Sunday, November 26, 2006 Belgium Belgium / France France / United Kingdom United Kingdom

Leaving the UK

View from the back of our ferry to the Sea Cat and the White Cliffs of Dover. [IMG_0241]
Leaving the UK [Enlarge]

We met our coach at Dover Eastern Docks at about ten past ten. We were the only ones to board at Dover. Everyone else had been on the bus since Victoria Coach Station in London a few hours earlier.

The bus made such slow progress through the port towards the ferry that we could have walked it quicker. We all had to get off for French passport control.

Eventually we made it on to the ferry and set off to find the prime spot on deck to get our "White Cliffs" photo. Even in the shelter of the port the sea was fairly rough and in one of the lounges we walked through the metal ceiling panels had fallen in. We found a position on the deck at the back of the boat and watched the car ramps being raised ready to sail.

It was incredibly picturesque looking back at the Kent cliffs gleaming in the sun. A huge flock of gulls followed the boat out of harbour diving to pick up the fish that had been churned up in the ferry's wake. If it hadn't been so windy we would probably have stayed on deck for the whole crossing, but the forward deck was closed due to the high winds and big waves so we went inside to spend our few remaining Sterling coins in the café and shop.

Back on the coach, waiting for the inevitable two lost passengers, we had the opportunity to compare the advertised service with the reality: the no smoking rule didn't seem to apply to the moustachioed German driver, and had there been a "no smelly food" rule his würst would no doubt have been exempt as well; there was no evidence of air conditioning and we couldn't get Glenn's seat belt to work. But these minor things aside it was cheap, punctual and only half full, and we'll undoubtedly face far greater hardships in the next few months.

Driving out of Calais into Northern France, towards the first stop at Lille we were struck by how like the East Anglian fens the Pas de Calais is. There had obviously been quite a lot of rain and there was standing water on some of the fields, but the sun continued to shine through the bus windows.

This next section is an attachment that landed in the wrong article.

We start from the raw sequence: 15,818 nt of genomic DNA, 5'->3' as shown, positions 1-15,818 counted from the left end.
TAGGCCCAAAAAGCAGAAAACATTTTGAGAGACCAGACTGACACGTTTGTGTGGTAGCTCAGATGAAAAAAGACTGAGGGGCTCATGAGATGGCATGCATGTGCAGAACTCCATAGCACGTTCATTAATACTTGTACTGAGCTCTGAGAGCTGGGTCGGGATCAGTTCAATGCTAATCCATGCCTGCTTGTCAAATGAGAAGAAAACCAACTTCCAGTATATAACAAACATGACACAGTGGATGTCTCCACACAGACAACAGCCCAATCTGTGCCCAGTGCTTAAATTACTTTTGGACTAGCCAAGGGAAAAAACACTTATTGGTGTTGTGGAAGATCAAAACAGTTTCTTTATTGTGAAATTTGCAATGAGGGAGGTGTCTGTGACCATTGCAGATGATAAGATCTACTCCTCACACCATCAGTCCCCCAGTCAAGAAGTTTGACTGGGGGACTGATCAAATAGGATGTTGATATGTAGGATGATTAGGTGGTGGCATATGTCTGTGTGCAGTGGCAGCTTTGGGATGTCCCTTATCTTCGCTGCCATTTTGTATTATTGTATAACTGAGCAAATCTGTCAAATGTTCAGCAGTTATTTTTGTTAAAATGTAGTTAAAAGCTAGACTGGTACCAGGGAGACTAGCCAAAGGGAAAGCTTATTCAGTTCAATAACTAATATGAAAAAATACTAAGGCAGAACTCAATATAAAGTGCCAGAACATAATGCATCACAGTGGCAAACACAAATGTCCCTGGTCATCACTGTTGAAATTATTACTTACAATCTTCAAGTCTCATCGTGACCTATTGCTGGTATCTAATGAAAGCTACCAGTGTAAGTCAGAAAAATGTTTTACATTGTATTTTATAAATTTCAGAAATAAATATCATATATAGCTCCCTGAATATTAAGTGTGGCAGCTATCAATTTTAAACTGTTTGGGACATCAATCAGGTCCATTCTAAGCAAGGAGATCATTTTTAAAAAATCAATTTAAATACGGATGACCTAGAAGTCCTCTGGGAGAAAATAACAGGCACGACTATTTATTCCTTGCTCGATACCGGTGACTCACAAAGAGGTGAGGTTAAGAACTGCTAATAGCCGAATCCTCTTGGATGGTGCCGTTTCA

We made rapid progess along the A25 towards Lille. It was surprising and refreshing to see that in this part of Europe the shops still close on a Sunday. We also noticed the prevalence of English language slogans on the advertising hoardings. With 8km to go to the centre of Lille the traffic got heavier, and the walls which lined the road became progressively more graffiti-covered. We picked up three new passengers at the Gare de Lille Europe, a low, curvy, glass building under the shadow of a huge apartment block. Ten minutes later we had crossed the unmanned border into Belgium.

Apart from the fact that the road number changed to E17 (only the European road-numbering classification will do for the Euro-mad Belgians), nothing much changed. There were European flags everywhere, but hardly any Belgian ones. You have to hand it to them, they practice what they preach about European unification. The coach pulled into Brussels Gare du Nord coach station at 16:30, and there was a big changeover of people—it was continuing on into Eastern Europe after a 30-minute layover. Using the GPS, which handily contained the location of the Sleep Well Hostel obtained from Google Earth a few days earlier, we navigated straight to the door, about a kilometre's walk away. We had arrived.

Map of Day 002

Day 002
Dover to Brussels

This map shows the route we took in this post. Click it to see larger maps of our whole route at flickr.

Maps are taken from the CIA World Factbook.